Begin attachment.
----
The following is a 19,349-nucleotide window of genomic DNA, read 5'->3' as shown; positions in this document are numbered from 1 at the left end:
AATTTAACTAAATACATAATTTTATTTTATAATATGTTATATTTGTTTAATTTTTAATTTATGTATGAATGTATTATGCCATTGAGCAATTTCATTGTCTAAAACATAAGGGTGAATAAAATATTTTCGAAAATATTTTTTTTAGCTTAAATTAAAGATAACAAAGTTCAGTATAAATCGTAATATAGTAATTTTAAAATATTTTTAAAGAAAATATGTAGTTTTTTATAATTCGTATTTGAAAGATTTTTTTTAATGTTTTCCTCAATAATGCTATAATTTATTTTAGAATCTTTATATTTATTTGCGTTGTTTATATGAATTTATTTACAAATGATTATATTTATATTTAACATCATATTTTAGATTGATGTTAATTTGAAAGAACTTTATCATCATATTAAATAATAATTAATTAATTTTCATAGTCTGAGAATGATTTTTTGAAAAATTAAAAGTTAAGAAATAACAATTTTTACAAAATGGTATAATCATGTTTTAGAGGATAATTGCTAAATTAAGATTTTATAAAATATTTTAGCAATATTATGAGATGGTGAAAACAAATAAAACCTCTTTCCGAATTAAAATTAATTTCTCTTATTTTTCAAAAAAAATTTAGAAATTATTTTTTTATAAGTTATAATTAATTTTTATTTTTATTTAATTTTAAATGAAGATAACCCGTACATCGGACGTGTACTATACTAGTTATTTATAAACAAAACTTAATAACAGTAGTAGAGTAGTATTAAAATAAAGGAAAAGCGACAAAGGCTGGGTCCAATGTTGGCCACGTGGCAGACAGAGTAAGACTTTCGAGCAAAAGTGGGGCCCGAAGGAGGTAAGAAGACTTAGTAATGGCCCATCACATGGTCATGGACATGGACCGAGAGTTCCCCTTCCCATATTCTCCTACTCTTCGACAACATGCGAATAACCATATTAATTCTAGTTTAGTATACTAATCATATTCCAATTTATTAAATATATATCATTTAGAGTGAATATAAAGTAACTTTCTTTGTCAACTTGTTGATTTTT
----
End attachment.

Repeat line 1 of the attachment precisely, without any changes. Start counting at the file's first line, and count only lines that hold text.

The following is a 19,349-nucleotide window of genomic DNA, read 5'->3' as shown; positions in this document are numbered from 1 at the left end: